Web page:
Again, we should deceive ourselves if we supposed that the reaction had been felt only in Roman Catholic lands. A minister of Prussia forbade Kant to speak concerning religion. The Prussia of Frederick William III. and of Frederick William IV. was almost as reactionary as if Metternich had ruled in Berlin as well as in Vienna. The history of the censorship of the press and of the repression of free thought in Germany until the year 1848 is a sad chapter. The ruling influences in the Lutheran Church in that era, practically throughout Germany, were reactionary. The universities did indeed in large measure retain their ancient freedom. But the church in which Hengstenberg could be a leader, and in which staunch seventeenth-century Lutheranism could be effectively sustained, was almost doomed to further that alienation between the life of piety and the life of learning which is so much to be deplored. In the Church the conservatives have to this moment largely triumphed. In the theological faculties of the universities the liberals in the main have held their own. The fact that both Church and faculties are functionaries of the State is often cited as sure in the end to bring about a solution of this unhappy state of things. For such a solution, it must be owned, we wait.

The England of the period after 1815 had indeed no such cause for reaction as obtained in France or even in Germany. The nation having had its Revolution in the seventeenth century escaped that of the eighteenth. Still the country was exhausted in the conflict against Napoleon. Commercial, industrial and social problems agitated it. The Church slumbered. For a time the liberal thought of England found utterance mainly through the poets. By the decade of the thirties movement had begun. The opinions of the Noetics in Oriel College, Oxford, now seem distinctly mild. They were sufficient to awaken Newman and Pusey, Froude, Keble, and the rest. Then followed the most significant ecclesiastical movement which the Church of England in the nineteenth century has seen, the Oxford or Tractarian movement, as it has been called. There was conscious recurrence of a mind like that of Newman to the Catholic position. He had never been able to conceive religion in any other terms than those of dogma, or the Christian assurance on any other basis than that of external authority. Nothing could be franker than the antagonism of the movement, from its inception, to the liberal spirit of the age. By inner logic Newman found himself at last in the Roman Church. Yet the Anglo-Catholic movement is to-day overwhelmingly in the ascendant in the English Church. The Broad Churchmen of the middle of the century have had few successors. It is the High Church which stands over against the great mass of the dissenting churches which, taken in the large, can hardly be said to be theologically more liberal than itself. It is the High Church which has showed Franciscanlike devotion in the problems of social readjustment which England to-day presents. It has shown in some part of its constituency a power of assimilation of new philosophical, critical and scientific views, which makes all comparison of it with the Roman Church misleading. And yet it remains in its own consciousness Catholic to the core.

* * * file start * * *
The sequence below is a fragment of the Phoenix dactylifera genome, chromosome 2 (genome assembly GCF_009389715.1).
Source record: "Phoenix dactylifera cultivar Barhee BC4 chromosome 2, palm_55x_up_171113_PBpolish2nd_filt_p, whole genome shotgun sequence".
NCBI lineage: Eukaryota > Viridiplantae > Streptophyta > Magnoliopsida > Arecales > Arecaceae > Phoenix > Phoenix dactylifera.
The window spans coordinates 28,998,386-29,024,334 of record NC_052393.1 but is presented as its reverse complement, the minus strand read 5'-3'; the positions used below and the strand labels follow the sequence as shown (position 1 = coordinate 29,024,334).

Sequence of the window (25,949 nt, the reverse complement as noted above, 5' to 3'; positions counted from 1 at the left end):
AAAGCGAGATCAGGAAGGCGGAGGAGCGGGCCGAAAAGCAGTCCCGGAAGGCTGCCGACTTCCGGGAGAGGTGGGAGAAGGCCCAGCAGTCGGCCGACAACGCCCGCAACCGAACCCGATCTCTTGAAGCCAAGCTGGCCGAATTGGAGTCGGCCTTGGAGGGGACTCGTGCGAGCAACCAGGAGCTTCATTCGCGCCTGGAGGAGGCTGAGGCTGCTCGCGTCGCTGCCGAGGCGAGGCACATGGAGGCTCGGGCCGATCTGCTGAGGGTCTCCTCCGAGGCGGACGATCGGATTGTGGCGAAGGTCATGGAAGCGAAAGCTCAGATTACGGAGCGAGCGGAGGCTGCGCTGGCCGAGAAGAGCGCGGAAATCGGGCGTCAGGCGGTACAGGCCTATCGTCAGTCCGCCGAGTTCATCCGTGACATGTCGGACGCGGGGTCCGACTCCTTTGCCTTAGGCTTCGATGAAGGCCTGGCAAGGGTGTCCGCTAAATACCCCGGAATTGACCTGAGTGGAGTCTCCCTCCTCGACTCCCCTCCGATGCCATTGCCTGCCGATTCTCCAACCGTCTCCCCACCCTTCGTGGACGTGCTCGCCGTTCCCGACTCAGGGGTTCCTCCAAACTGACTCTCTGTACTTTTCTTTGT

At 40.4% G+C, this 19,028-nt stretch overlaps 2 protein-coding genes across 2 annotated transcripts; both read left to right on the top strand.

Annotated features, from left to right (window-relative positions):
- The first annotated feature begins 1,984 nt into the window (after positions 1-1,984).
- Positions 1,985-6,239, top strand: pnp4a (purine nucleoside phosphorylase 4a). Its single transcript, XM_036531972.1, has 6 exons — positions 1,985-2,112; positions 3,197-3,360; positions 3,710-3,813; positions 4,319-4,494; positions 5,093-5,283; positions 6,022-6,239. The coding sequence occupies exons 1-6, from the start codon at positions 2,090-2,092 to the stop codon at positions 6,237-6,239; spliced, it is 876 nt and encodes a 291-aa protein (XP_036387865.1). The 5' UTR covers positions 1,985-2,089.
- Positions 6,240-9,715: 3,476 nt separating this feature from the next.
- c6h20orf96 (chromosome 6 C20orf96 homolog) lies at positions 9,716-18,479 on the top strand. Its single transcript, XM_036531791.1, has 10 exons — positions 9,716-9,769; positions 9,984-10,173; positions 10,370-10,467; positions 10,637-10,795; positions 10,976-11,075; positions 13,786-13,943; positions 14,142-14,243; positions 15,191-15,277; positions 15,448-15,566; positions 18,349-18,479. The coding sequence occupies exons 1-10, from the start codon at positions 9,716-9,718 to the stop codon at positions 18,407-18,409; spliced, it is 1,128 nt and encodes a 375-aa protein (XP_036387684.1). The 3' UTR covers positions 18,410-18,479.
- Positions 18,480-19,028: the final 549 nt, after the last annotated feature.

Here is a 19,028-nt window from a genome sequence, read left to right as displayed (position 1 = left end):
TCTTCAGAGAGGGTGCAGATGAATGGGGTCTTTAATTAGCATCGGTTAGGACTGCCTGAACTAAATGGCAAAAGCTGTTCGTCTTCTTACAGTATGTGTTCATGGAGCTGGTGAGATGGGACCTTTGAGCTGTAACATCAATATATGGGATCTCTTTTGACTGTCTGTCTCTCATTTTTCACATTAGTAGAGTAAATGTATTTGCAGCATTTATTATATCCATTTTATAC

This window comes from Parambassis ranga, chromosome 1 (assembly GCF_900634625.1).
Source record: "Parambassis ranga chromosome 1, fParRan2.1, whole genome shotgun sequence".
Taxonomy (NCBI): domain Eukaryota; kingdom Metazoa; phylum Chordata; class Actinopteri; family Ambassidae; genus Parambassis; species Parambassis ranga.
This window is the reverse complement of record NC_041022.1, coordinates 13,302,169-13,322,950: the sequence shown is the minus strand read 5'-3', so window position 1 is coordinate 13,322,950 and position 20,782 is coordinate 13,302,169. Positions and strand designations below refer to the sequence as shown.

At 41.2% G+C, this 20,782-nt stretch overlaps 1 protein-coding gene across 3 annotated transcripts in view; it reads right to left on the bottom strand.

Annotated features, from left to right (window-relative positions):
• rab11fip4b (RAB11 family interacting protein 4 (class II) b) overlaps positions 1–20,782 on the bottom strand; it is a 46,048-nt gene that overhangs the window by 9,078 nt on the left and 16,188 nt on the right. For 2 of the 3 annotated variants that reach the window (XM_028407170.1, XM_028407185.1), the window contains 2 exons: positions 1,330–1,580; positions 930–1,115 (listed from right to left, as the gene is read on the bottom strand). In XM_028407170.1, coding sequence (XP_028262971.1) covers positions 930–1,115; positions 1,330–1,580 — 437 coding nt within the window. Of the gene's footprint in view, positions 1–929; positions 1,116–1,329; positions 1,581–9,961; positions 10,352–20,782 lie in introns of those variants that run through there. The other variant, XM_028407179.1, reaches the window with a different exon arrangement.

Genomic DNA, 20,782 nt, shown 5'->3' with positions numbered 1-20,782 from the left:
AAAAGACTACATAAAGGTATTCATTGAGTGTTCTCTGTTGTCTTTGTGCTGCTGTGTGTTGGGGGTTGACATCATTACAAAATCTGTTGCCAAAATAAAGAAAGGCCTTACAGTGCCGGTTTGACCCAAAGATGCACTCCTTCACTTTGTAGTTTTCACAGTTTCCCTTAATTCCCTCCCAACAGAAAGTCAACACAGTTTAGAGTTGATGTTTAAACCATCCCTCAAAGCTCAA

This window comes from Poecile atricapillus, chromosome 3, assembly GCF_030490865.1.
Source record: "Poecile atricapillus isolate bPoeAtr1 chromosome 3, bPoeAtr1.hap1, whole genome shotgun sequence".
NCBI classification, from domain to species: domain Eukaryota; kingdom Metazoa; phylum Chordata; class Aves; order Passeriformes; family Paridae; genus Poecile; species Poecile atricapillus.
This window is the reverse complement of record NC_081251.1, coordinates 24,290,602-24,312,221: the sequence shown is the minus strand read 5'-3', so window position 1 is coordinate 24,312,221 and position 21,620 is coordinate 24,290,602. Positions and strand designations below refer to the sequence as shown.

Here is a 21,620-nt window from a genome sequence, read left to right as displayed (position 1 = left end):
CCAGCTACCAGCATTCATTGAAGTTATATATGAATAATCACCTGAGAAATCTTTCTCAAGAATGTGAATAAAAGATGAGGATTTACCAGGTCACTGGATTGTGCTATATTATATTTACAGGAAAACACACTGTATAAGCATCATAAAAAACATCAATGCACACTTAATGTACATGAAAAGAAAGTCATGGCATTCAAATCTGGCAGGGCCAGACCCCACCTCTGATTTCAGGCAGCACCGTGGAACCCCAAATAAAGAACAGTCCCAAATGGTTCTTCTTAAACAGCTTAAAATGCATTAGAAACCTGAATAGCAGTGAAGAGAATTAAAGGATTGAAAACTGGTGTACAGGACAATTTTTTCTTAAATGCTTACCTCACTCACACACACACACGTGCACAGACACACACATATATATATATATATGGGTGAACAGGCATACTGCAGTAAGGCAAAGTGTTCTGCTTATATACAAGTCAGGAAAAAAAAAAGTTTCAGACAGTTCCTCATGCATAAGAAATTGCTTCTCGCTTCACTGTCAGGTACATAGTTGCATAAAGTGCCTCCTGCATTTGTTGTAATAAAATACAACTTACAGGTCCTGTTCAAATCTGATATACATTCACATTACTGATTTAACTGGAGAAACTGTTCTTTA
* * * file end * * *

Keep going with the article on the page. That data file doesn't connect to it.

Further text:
In America also the vigour of onset of the liberalising forces at the beginning of this century tended to provoke reaction. The alarm with which the defection of so considerable a portion of the Puritan Church was viewed gave coherence to the opposition. There were those who devoutly held that the hope of religion lay in its further liberalisation. Equally there were those who deeply felt that the deliverance lay in resistance to liberalisation. One of the concrete effects of the division of the churches was the separation of the education of the clergy from the universities, the entrusting it to isolated theological schools under denominational control. The system has done less harm than might have been expected. Yet at present there would appear to be a general movement of recurrence to the elder tradition. The maintenance of the religious life is to some extent a matter of nurture and observances, of religious habit and practice. This truth is one which liberals, in their emphasis upon liberty and the individual, are always in danger of overlooking. The great revivals of religion in this century, like those of the century previous, have been connected with a form of religious thought pronouncedly pietistic. The building up of religious institutions in the new regions of the West, and the participation of the churches of the country in missions, wear predominantly this cast. Antecedently, one might have said that the lack of ecclesiastical cohesion among the Christians of the land, the ease with which a small group might split off for the furtherance of its own particular view, would tend to liberalisation. It is doubtful whether this is true. Isolation is not necessarily a condition of progress. The emphasis upon trivial differences becomes rather a condition of their permanence. The middle of the nineteenth century in the United States was a period of intense denominationalism. That is synonymous with a period of the stagnation of Christian thought. The religion of a people absorbed in the practical is likely to be one which they at least suppose to be a practical religion. In one age the most practical thing will appear to men to be to escape hell, in another to further socialism. The need of adjustment of religion to the great intellectual life of the world comes with contact with that life. What strikes one in the survey of the religious thought of the country, by and large, for a century and a quarter, is not so much that it has been reactionary, as that it has been stationary. Almost every other aspect of the life of our country, including even that of religious life as distinguished from religious thought, has gone ahead by leaps and bounds. This it is which in a measure has created the tension which we feel.